The saying around the Senior Bowl is “The draft starts in Mobile.”
It’s known as the unofficial start to NFL draft season when more than 100 senior prospects for the 2022 draft, plus a few qualified underclassmen, converge in Mobile, Alabama for three days of practices and drills on Tuesday through Thursday ahead of the Senior Bowl game on Saturday, which airs on NFL Network.
The Miami Dolphins are diving into a critical week for their coaching vacancy. Interviews are reportedly on the slate with young offensive coordinators and prospective head coaches Mike McDaniel of the San Francisco 49ers and Kellen Moore of the Dallas Cowboys, and rumors again are linking Miami with Michigan coach Jim Harbaugh.
But while the Dolphins are still without a coach, they get their start on evaluating draft prospects at key positions of need this week. Miami now finally knows where its first-round pick will be positioned after the 49ers’ loss in the NFC Championship on Sunday. San Francisco’s defeat, along with the Cincinnati Bengals’ win, means the pick going from the 49ers to the Dolphins will be No. 29. Miami’s own No. 15 pick belongs to the Philadelphia Eagles after a pair of trades made ahead of the 2021 draft.
While the Senior Bowl game on Saturday is an opportunity for prospects to showcase their talents, many team scouts and front office personnel won’t be around to watch as they typically leave after evaluating players during the week’s worth of practices and drills.
The Dolphins will surely approach Senior Bowl week from a broad perspective, in search of as many gems as it can find, regardless of position. But, surely, there will be certain positions where the personnel staff’s focus is greater.
That draft puzzle of what positions to prioritize will be fluid in the three months leading up to the draft at the end of April. Right now, given that Miami appears ready to commit to a third year for quarterback Tua Tagovailoa, the Dolphins could use help at offensive line, receiver, running back and linebacker. Some of those needs could be addressed in free agency in March or through trades.
The Dolphins have such a deficiency at offensive line, it’s probably a sure-fire bet they need both free agency and the draft to fill the need. Yes, even after selecting linemen with a first-round pick, two second-rounders, a third and a fourth in the past three drafts.
A number of tackles that are largely projected to get picked around the Dolphins’ late first-round selection will be working out in Mobile this week: Central Michigan’s Bernhard Raimann, Minnesota’s Daniel Faalele, Northern Iowa’s Trevor Penning and Kentucky’s Darian Kinnard among them.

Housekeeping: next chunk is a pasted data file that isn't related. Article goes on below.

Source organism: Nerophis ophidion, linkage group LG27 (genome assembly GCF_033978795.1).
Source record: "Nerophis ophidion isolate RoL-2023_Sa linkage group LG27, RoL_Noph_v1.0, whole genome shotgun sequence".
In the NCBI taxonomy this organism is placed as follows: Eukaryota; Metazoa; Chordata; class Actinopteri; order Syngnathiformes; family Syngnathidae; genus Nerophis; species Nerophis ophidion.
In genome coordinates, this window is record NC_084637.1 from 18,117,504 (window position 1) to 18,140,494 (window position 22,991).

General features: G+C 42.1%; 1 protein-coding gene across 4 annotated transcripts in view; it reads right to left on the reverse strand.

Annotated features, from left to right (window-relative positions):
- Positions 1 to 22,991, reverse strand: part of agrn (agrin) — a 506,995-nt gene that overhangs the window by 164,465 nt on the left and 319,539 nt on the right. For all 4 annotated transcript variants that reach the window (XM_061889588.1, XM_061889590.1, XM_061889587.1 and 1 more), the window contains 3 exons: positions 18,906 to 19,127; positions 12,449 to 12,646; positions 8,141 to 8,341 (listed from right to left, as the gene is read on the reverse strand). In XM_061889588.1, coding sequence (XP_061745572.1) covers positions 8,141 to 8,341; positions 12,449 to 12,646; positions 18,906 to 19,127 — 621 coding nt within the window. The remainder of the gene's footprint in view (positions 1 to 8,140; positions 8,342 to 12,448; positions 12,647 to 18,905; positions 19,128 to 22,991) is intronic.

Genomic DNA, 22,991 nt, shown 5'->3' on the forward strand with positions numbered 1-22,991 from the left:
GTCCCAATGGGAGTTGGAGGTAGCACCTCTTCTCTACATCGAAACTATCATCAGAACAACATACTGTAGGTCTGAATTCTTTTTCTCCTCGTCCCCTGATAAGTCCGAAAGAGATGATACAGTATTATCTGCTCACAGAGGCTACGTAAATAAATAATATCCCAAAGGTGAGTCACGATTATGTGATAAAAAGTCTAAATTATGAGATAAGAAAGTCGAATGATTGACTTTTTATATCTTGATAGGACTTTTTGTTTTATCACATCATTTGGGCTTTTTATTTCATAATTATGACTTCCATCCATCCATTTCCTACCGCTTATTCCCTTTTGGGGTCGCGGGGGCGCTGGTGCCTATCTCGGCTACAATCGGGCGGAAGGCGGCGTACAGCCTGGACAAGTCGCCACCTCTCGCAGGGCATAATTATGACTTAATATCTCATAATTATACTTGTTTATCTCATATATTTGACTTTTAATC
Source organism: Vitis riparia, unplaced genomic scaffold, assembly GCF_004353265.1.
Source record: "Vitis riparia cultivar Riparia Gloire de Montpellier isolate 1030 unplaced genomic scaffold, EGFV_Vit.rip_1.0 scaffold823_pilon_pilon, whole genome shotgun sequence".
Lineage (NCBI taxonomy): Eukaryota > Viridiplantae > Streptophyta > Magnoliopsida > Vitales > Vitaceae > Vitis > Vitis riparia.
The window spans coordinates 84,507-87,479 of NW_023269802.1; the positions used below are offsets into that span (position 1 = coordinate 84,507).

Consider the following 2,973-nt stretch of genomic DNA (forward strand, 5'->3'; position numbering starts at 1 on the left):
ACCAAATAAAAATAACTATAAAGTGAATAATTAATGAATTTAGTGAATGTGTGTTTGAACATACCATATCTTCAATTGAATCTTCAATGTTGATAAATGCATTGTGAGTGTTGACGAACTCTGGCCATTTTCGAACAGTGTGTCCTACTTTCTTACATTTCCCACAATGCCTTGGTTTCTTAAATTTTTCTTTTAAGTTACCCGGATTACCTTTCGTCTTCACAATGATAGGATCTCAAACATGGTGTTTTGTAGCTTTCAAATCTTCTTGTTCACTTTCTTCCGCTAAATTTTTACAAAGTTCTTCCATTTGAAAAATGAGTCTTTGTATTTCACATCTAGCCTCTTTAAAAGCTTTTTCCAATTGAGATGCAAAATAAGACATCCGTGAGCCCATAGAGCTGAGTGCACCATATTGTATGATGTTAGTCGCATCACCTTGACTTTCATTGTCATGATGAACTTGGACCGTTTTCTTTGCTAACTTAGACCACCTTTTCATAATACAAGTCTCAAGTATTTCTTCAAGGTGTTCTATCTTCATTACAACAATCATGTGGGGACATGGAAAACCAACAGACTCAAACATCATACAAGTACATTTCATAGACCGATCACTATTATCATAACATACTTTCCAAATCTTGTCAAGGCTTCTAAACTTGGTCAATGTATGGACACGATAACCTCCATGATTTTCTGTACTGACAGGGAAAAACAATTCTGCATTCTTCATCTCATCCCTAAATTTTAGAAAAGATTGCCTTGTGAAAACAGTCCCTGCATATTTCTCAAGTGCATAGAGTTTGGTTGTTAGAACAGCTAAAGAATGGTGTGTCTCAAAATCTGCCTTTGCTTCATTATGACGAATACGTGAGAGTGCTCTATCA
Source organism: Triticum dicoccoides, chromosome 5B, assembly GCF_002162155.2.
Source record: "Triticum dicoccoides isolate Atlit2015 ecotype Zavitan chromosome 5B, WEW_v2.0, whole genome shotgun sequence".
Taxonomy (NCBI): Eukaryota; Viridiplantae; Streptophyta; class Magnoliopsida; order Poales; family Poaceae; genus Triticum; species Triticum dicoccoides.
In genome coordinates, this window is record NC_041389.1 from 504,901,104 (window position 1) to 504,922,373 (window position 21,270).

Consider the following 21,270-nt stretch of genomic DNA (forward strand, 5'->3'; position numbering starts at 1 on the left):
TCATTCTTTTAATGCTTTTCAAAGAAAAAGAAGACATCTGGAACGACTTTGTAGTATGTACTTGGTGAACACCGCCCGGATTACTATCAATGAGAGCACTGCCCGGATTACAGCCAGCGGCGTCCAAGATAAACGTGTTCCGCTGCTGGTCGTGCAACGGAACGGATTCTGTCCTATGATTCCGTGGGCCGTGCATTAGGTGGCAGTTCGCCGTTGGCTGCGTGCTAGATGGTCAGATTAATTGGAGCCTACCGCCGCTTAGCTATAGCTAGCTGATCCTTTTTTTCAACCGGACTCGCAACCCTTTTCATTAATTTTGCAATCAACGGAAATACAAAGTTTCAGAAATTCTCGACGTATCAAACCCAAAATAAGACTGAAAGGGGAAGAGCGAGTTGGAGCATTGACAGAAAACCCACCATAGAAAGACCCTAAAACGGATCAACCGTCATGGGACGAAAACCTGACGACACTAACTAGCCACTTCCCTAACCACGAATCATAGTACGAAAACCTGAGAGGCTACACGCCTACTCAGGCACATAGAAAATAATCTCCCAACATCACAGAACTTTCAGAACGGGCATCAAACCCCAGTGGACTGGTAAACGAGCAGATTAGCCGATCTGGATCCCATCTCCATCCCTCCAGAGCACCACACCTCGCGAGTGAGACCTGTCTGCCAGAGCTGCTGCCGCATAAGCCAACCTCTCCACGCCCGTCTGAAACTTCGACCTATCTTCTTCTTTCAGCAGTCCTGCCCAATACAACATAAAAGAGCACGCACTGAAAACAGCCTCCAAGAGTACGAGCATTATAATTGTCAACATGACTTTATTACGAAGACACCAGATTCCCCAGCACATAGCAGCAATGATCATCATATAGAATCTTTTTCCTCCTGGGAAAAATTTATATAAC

In the first mock draft released by ESPN’s Mel Kiper Jr., although it was when the Dolphins were slotted to pick 26th before the 49ers’ upset divisional-round win over the Green Bay Packers, he had Miami picking Penn State wide receiver Jahan Dotson. The big-play threat will be working out at the Senior Bowl.
Most don’t believe a running back will go in the first round, but the Dolphins could address a need there in one of their next few selections. Georgia running back James Cook, Dalvin Cook’s brother who is a Miami Central High alum, will be given a look, and he’s even been rumored to also try receiver at the next level. Alabama’s Brian Robinson Jr., Florida’s Dameon Pierce and FIU’s D’Vonte Price will also be on hand.
While reports indicate the Dolphins aren’t looking for a quarterback, some of the draft’s top signal-callers are slated to be present at the Senior Bowl in Pittsburgh’s Kenny Pickett, Liberty’s Malik Willis, Nevada’s Carson Strong, North Carolina’s Sam Howell and Cincinnati’s Desmond Ridder.
Fired Dolphins coach Brian Flores coached the Senior Bowl’s National Team to victory last year. There, he got to lead future Dolphins in tight end Hunter Long, a third-round selection, and offensive lineman Robert Jones. Jones was an undrafted free agent that made Miami’s 53-man roster in training camp and was a reserve throughout the season before making his first start in the season finale. This year’s teams are coached by the Detroit Lions and New York Jets.
The NFL and Senior Bowl just got through hosting a first-of-its-kind HBCU (Historically Black Colleges and Universities) Combine over the weekend in Mobile. The event offered exposure for draft-eligible HBCU players that are often overlooked and fall by the wayside in the draft process, although several turn out to be formidable contributors on NFL rosters and 34 in history have gone on to the Hall of Fame.
The Dolphins, along with the other 31 teams, spent Friday interviewing and measuring 39 prospects from 22 different HBCU schools. On Saturday, they got to test and work out those NFL hopesfuls at the University of South Alabama Training Center.
The NFL scouting combine runs from March 1 to March 7, and the draft will be held April 28-30.